Peter Dylan, Birmingham asks: I noticed in your ‘Top 35 New World Cabernet’ article (April 2017 issue) that many of the tasting notes mentioned ‘blood pudding’, ‘game’, blood’ and ‘meat’. I think more of Syrah/Shiraz as a meaty wine, not Cabernet Sauvignon. So what makes a wine taste like this – is it the grape itself, the soil or the oak?
Anthony Rose replies: I’d divide the answer to this perceptive question into two categories, one positive, the other negative.
On the plus side, descriptors such as these as often as not have to do with characteristics of evolution. As the pigments and tannins in red wine age and the flavour compounds associated with primary aromas fade, so secondary and tertiary aromas and flavours with more savoury elements such as those described come into play. Three of the six wines with such characters in our selection were from 2012 vintage, one from 2011, one from 2009 and one 2008.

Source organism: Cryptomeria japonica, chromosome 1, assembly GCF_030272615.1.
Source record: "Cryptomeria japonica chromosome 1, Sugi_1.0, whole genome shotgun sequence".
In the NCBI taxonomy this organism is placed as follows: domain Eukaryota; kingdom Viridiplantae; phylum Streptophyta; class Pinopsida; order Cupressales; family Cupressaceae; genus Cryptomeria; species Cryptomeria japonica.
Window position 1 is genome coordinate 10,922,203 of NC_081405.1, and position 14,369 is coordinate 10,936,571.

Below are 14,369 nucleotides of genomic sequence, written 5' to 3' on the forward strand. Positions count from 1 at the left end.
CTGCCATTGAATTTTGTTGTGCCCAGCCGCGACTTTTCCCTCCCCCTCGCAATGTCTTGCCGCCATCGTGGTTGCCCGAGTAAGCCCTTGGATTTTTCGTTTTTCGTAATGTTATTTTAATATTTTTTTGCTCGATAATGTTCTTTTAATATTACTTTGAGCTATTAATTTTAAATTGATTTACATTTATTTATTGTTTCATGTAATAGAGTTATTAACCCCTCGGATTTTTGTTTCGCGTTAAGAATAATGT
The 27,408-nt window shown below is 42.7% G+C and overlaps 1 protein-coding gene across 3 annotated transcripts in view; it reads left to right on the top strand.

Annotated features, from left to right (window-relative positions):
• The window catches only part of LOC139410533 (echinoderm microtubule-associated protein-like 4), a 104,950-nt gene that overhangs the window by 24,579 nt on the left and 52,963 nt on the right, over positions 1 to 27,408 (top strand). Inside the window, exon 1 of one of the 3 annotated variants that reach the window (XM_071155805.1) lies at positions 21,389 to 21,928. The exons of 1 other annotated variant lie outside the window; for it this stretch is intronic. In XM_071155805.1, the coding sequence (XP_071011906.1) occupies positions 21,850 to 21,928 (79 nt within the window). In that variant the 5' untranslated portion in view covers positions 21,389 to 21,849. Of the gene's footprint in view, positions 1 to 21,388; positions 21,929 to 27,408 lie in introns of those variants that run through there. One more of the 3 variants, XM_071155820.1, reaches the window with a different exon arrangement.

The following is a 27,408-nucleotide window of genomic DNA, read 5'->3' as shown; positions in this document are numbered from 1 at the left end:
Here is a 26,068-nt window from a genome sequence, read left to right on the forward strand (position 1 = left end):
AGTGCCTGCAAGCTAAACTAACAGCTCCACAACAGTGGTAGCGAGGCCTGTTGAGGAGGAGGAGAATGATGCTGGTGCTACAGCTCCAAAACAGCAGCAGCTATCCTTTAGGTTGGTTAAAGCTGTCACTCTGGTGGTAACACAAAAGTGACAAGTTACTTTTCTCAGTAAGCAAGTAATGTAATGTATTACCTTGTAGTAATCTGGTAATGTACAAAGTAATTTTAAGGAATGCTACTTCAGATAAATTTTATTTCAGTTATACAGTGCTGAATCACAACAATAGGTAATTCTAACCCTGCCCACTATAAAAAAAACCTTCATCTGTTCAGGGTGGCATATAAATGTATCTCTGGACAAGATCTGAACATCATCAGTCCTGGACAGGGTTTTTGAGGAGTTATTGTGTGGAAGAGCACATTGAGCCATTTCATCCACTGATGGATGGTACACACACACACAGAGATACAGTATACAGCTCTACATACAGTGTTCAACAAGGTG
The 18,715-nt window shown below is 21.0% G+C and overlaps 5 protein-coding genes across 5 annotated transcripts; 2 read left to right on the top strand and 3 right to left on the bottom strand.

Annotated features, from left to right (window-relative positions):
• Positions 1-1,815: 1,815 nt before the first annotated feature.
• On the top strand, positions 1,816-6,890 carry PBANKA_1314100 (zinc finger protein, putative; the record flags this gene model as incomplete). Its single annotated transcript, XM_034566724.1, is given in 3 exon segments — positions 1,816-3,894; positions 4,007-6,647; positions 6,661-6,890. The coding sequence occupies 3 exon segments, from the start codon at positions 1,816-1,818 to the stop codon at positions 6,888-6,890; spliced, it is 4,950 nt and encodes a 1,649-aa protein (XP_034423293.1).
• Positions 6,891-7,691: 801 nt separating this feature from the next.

More negatively, the spoilage yeast brettanomyces is often associated with descriptors like Elastoplast, animal, meaty, horsey and sweaty saddle. Elastoplast was once thought a positive character in Pauillac, sweaty saddle in Rhône and Australian Shiraz. We know better now. A dozen wines we tasted with such, less-flattering, animal-related descriptors didn’t make our top 35.
More questions answered:
Heard wine experts referring to the tannin scale...?
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